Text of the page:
John F. Phillips
In their book Political Risk: How Businesses and Organizations Can Anticipate Global Insecurity, Condoleezza Rice and Amy Zegart spend a lot of time addressing what they call the “five hards of political risk.” Rice and Zegart identify the “hards” as: hard to reward, hard to understand, hard to measure, hard to update, and hard to communicate.
Let’s drill down a bit on the second “hard”, hard to understand.
Political risk is very difficult to understand because many times, our concept of political risk is either flawed or uninformed. Understanding political risk is more than just reading, thinking about, and forming opinions about current events. Political risk is more about identifying behavior patterns that occur in the international arena and then using the knowledge gleaned from the analysis of these patterns to identify the probability of risk and the impact it may have on an organization.
Rice and Zegart identify three factors that negatively impact the understanding of political risk: bias, analyzing individual incidents rather than behavior patterns, and “blind spots” that can influence the understanding of behavior patterns and the risk these patterns reveal.
Bias is a real problem because it shapes how we look at events. In the political science literature, this bias is defined as our” world view.” World view acts as a filter that can distort our perception of events and our understanding of the “why” of political behavior. All of us have a world view that we have formed over our lifetimes. Even those who claim to be “objective” are influenced by their own world view.
World view can enable a distorted understanding of events and can negatively impact responses. It leads to risk analysis that is more focused on “what I wish to be” rather than a more realistic foundation of “this is how it really is.” We all want to be optimistic and think that events can’t happen to our organization or that negative events can be adequately managed, but bias can lead to poor risk analysis and incorrect response that does more to exacerbate risk rather than mitigate risk. Bias conformed to world view can be the death knell for an organization.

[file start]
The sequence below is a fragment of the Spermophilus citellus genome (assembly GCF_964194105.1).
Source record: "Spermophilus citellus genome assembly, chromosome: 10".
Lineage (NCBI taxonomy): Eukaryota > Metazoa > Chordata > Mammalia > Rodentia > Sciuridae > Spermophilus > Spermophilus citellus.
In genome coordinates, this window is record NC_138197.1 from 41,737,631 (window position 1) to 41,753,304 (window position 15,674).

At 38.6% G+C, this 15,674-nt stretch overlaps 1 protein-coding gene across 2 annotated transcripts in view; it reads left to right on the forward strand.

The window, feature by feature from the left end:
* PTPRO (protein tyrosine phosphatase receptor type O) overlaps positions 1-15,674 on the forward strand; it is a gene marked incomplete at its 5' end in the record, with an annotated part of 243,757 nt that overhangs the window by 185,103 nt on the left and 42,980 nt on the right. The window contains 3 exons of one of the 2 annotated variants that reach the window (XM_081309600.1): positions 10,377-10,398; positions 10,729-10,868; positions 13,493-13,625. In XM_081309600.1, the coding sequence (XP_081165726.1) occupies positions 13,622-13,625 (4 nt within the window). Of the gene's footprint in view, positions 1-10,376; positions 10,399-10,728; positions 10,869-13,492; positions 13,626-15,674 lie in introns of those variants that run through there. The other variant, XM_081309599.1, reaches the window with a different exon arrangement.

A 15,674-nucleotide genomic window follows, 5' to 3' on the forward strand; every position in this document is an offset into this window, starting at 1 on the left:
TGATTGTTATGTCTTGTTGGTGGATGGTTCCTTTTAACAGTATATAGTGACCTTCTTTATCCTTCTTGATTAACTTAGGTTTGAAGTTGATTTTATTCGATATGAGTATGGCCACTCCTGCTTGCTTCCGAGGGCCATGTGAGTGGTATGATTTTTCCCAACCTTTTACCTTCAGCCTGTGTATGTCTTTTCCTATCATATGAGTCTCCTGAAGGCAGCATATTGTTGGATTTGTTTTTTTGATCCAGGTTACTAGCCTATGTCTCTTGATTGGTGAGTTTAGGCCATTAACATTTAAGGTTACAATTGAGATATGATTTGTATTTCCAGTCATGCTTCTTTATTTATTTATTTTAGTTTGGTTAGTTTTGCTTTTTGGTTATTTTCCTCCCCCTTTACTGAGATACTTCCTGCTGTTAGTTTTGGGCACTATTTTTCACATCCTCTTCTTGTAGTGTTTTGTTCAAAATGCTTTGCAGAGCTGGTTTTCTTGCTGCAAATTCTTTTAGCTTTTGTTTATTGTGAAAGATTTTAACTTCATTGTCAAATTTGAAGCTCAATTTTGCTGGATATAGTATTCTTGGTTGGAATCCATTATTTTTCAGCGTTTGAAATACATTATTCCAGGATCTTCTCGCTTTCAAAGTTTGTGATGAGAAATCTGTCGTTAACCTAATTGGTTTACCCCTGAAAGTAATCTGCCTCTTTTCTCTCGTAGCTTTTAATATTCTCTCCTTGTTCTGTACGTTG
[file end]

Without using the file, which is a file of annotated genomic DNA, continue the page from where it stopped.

Looking at individual events rather patterns of events can also negatively impact the ability to understand political risk and its impact. Rice and Zegart refer to this as the “availability heuristic,” stating that “people tend to judge the frequency of an event based on how many similar instances they can readily recall.” (Rice and Zegart, 2018, p.87)
In lay terms, we tend to remember some things, especially negative or high probability events, occurring more than others and draw our conclusions about current incidents based on our recollection of those events in the past. Unfortunately, many times, political risk is more significantly impacted by low probability, but high impact events. The recent blockage of the Suez Canal by a wayward vessel is a case in point.
Another problem inherent in this approach is that one event does not necessarily mean anything. One event is a data point, that’s all. My mentor always taught that a data point is a data point; two data points is two data points, three data points is “hey, look at this,” four or more data points may be a trend. By the time ten or so data points are identified, correlation may be present and the beginning of a better understanding of behavior patterns can be established.
Rice and Zegart argue that the presence of “blind spots” is closely related to the “availability heuristic” addressed earlier (Rice and Zegart, 2018, pp. 92-93). Blind spots can also be caused by bias influenced by personal world view and, in a group decision making scenario, by what is known as “group think.” which can lead to conformity of thought and rejection of contrarian points of view. Group think is very difficult to overcome because of the pressures inherent in group dynamics. Blind spots are difficult to eliminate, but they can be effectively managed by being aware of their presence and accounting for them during the political risk analysis process.
Bias, the presence of the “availability heuristic,” and blind spots can make the understanding of political risk very difficult. They work in concert and their presence can lead to a flawed interpretation of behavior patterns and, ultimately, a misunderstanding of the “why” of the political behavior that creates political risk.
It is important that political risk be understood as objectively as possible. This means managing bias, the “availability heuristic,” and identifying and eliminating blind spots that hinder perceptions of risk. In order to do this, organizations must be proactive in terms of spending the time and resources to create an environment where understanding and mitigating political risk is a high priority.
What are you and your organization doing to better analyze and understand political risk?
For a deeper discussion of political risk, I highly recommend that you read Political Risk: How Businesses and Organizations Can Anticipate Global Insecurity by Condoleezza Rice and Amy B. Zegart (Twelve Books, 2018). It should be part of every business leader’s library.